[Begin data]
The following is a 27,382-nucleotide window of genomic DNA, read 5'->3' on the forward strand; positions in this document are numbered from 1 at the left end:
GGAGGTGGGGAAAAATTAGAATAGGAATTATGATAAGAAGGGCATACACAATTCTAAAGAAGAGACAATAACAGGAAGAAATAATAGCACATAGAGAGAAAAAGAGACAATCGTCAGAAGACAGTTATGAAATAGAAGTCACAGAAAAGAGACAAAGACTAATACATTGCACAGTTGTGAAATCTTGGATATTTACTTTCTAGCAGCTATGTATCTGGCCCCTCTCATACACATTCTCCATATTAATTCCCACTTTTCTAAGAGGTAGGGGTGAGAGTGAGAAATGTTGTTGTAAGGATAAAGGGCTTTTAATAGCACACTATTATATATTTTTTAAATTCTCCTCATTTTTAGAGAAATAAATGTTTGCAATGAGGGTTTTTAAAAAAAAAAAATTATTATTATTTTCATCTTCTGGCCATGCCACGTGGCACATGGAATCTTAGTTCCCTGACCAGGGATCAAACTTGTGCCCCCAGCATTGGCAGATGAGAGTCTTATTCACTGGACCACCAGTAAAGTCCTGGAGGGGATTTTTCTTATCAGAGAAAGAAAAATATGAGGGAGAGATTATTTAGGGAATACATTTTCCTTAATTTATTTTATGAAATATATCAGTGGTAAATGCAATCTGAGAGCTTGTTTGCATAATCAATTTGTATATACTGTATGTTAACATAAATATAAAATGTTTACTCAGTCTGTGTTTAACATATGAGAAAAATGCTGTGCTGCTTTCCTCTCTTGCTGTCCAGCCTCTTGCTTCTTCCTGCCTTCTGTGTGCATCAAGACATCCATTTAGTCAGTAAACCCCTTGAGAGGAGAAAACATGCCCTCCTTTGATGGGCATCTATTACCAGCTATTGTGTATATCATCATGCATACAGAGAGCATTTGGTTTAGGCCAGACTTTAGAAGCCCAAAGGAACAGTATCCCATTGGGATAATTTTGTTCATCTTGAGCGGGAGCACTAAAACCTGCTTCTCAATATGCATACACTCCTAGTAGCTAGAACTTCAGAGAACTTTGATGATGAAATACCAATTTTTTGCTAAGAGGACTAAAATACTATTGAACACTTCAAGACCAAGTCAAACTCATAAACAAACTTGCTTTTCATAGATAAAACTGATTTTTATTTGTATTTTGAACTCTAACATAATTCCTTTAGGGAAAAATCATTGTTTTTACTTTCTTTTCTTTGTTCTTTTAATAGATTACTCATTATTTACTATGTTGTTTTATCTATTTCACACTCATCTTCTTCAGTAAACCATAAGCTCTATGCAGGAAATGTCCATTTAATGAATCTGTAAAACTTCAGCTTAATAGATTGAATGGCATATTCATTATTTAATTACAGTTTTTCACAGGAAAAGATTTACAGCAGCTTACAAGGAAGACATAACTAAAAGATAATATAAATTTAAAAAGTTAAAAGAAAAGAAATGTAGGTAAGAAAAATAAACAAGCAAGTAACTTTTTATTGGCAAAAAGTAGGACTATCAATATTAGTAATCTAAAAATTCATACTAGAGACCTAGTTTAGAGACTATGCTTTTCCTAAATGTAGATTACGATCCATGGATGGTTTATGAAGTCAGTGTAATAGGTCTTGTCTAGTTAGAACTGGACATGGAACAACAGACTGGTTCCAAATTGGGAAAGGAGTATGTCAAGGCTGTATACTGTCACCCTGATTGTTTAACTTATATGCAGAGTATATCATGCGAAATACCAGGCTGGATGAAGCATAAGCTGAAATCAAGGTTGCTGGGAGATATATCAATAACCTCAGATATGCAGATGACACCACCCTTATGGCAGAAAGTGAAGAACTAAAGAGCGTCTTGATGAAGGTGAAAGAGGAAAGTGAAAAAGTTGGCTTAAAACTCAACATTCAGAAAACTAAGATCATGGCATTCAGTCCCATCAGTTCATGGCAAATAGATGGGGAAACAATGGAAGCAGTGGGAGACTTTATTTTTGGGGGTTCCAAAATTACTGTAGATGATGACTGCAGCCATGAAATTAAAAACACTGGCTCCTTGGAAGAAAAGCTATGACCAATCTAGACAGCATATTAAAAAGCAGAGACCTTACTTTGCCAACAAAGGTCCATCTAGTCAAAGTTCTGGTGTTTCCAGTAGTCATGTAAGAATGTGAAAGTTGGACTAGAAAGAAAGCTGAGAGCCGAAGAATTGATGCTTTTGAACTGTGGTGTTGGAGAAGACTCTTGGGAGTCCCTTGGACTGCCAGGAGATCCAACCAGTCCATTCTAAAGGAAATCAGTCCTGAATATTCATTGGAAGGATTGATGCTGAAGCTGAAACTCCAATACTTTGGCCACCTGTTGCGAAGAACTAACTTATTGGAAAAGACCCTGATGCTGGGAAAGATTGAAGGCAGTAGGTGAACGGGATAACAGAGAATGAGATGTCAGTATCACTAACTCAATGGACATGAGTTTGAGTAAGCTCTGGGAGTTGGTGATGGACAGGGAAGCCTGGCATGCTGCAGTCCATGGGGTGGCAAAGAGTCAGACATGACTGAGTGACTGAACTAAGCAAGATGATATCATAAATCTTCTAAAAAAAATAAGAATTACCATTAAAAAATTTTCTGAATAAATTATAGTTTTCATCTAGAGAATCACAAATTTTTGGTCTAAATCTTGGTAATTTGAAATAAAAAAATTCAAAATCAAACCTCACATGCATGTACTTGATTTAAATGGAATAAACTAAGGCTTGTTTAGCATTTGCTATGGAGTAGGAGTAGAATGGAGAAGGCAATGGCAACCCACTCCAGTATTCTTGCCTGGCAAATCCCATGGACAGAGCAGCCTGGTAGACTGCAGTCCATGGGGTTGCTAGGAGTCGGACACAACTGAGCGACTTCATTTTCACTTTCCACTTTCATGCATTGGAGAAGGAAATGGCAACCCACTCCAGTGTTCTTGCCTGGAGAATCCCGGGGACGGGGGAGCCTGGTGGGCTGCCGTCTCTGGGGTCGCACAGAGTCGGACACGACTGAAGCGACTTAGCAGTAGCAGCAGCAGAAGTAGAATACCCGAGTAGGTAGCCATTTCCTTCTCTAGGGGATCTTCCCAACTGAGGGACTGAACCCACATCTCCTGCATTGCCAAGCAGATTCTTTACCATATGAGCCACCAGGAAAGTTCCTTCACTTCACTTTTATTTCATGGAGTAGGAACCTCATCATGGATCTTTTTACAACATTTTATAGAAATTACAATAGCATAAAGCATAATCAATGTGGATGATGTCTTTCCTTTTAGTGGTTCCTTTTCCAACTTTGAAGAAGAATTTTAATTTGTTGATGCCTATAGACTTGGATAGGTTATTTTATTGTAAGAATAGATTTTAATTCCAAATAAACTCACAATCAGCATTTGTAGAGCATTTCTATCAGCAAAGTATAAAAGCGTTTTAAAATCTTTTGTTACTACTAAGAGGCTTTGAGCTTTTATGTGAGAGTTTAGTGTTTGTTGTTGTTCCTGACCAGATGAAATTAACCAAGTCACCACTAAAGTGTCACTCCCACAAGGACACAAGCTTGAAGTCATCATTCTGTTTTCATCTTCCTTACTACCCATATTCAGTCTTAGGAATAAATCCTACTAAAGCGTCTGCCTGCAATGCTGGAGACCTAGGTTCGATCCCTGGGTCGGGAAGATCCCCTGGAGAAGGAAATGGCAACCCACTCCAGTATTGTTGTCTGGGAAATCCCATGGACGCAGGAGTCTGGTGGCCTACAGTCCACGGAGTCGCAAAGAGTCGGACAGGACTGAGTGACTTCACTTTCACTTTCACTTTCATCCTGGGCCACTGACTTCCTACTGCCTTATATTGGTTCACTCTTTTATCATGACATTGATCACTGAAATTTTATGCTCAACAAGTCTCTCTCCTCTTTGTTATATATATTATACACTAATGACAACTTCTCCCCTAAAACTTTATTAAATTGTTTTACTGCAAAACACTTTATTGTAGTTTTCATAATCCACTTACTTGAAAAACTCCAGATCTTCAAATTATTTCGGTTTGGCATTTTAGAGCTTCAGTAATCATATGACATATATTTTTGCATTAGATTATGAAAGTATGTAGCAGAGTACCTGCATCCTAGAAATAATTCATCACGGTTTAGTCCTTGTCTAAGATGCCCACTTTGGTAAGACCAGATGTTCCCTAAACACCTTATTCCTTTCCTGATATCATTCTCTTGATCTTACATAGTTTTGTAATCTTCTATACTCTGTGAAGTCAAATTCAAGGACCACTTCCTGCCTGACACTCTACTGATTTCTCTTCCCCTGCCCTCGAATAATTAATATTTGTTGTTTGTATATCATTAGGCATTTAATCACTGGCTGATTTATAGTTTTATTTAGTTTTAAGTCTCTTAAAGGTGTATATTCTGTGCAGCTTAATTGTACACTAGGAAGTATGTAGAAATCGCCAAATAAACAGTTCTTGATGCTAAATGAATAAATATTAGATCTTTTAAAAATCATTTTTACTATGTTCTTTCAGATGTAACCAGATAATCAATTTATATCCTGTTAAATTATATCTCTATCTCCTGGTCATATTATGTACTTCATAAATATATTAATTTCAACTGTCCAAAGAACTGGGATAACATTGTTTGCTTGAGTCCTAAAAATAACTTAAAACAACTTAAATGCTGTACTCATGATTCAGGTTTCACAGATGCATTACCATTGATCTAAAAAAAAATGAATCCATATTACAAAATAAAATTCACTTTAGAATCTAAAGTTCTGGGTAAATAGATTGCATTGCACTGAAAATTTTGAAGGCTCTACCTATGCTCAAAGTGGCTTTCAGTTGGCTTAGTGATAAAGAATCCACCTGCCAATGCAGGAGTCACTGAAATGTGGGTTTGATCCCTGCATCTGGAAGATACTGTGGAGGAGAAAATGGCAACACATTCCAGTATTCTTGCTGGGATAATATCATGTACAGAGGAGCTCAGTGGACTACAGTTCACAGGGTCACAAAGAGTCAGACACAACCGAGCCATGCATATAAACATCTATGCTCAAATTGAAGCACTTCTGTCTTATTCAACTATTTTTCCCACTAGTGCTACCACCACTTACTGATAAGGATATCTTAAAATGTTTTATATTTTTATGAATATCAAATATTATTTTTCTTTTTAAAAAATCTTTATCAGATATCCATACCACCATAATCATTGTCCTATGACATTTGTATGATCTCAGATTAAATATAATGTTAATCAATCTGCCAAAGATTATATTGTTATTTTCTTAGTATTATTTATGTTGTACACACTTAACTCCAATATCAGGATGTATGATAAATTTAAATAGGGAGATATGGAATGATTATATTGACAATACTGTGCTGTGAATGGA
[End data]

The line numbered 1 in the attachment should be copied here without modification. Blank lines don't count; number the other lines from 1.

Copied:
The following is a 27,382-nucleotide window of genomic DNA, read 5'->3' on the forward strand; positions in this document are numbered from 1 at the left end: